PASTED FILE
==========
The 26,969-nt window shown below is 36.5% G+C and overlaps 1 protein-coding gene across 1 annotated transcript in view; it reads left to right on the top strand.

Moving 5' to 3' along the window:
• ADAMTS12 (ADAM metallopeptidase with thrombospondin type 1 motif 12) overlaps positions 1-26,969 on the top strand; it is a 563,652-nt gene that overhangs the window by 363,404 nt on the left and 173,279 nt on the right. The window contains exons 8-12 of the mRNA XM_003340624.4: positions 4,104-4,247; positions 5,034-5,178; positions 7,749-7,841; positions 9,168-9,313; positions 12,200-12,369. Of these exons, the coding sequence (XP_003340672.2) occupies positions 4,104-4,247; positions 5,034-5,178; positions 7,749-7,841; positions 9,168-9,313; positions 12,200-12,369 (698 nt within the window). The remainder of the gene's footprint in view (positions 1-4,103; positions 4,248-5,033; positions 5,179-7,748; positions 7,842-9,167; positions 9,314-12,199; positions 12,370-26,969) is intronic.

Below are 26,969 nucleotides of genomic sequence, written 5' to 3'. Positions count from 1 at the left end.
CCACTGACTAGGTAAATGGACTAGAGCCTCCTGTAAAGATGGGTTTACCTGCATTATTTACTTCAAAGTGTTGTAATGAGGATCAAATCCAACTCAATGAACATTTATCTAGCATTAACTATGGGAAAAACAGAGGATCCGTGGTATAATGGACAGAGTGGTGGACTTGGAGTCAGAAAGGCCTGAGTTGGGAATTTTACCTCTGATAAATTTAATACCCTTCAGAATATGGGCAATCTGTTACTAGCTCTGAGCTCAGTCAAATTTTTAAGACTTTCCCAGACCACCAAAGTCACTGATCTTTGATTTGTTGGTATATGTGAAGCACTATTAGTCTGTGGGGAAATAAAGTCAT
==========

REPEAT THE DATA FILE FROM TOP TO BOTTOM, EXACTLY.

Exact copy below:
The 26,969-nt window shown below is 36.5% G+C and overlaps 1 protein-coding gene across 1 annotated transcript in view; it reads left to right on the top strand.

Moving 5' to 3' along the window:
• ADAMTS12 (ADAM metallopeptidase with thrombospondin type 1 motif 12) overlaps positions 1-26,969 on the top strand; it is a 563,652-nt gene that overhangs the window by 363,404 nt on the left and 173,279 nt on the right. The window contains exons 8-12 of the mRNA XM_003340624.4: positions 4,104-4,247; positions 5,034-5,178; positions 7,749-7,841; positions 9,168-9,313; positions 12,200-12,369. Of these exons, the coding sequence (XP_003340672.2) occupies positions 4,104-4,247; positions 5,034-5,178; positions 7,749-7,841; positions 9,168-9,313; positions 12,200-12,369 (698 nt within the window). The remainder of the gene's footprint in view (positions 1-4,103; positions 4,248-5,033; positions 5,179-7,748; positions 7,842-9,167; positions 9,314-12,199; positions 12,370-26,969) is intronic.

Below are 26,969 nucleotides of genomic sequence, written 5' to 3'. Positions count from 1 at the left end.
CCACTGACTAGGTAAATGGACTAGAGCCTCCTGTAAAGATGGGTTTACCTGCATTATTTACTTCAAAGTGTTGTAATGAGGATCAAATCCAACTCAATGAACATTTATCTAGCATTAACTATGGGAAAAACAGAGGATCCGTGGTATAATGGACAGAGTGGTGGACTTGGAGTCAGAAAGGCCTGAGTTGGGAATTTTACCTCTGATAAATTTAATACCCTTCAGAATATGGGCAATCTGTTACTAGCTCTGAGCTCAGTCAAATTTTTAAGACTTTCCCAGACCACCAAAGTCACTGATCTTTGATTTGTTGGTATATGTGAAGCACTATTAGTCTGTGGGGAAATAAAGTCAT